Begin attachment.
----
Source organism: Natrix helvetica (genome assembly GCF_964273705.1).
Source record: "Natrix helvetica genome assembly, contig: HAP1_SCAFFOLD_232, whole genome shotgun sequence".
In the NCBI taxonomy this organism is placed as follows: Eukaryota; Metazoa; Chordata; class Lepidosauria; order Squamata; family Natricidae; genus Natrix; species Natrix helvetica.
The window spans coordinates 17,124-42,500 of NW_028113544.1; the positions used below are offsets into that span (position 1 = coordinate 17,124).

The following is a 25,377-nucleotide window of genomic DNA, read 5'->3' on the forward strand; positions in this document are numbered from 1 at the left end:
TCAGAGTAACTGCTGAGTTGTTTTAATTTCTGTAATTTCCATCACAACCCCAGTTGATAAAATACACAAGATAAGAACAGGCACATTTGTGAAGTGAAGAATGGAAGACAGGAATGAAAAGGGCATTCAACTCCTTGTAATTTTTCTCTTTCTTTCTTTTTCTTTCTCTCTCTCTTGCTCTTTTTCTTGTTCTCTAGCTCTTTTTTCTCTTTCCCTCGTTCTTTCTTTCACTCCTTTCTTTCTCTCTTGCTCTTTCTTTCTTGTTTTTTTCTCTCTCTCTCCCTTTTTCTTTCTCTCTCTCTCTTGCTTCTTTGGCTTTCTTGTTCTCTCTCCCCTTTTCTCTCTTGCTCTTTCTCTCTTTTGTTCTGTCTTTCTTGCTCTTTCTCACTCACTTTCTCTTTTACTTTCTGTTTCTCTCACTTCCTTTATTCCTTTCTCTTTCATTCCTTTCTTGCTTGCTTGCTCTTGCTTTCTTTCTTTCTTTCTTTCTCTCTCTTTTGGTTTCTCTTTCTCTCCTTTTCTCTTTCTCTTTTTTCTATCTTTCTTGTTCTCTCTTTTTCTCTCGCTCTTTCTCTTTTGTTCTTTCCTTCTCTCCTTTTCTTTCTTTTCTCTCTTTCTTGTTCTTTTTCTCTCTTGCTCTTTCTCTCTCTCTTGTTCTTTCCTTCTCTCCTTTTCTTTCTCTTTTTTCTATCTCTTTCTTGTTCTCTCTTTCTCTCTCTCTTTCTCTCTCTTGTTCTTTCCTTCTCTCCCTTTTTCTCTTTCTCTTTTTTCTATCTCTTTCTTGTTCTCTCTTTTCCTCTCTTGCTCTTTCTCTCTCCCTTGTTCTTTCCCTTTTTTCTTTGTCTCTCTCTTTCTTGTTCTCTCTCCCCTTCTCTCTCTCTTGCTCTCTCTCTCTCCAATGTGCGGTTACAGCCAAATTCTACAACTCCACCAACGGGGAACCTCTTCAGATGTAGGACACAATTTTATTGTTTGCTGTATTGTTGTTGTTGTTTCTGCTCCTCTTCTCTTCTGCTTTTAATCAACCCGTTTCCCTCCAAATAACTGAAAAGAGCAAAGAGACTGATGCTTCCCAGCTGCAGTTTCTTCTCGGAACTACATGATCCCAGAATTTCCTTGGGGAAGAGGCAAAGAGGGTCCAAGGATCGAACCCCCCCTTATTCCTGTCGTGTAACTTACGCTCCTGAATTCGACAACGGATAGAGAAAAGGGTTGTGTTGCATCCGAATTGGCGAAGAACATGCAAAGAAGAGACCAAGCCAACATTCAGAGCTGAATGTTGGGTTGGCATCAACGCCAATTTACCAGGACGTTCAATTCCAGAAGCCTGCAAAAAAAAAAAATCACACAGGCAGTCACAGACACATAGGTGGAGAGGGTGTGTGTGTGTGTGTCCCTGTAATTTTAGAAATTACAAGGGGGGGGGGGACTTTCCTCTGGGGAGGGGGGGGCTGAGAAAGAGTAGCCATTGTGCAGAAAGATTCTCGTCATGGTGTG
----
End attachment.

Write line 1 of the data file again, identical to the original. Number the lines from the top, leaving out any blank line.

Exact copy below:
Source organism: Natrix helvetica (genome assembly GCF_964273705.1).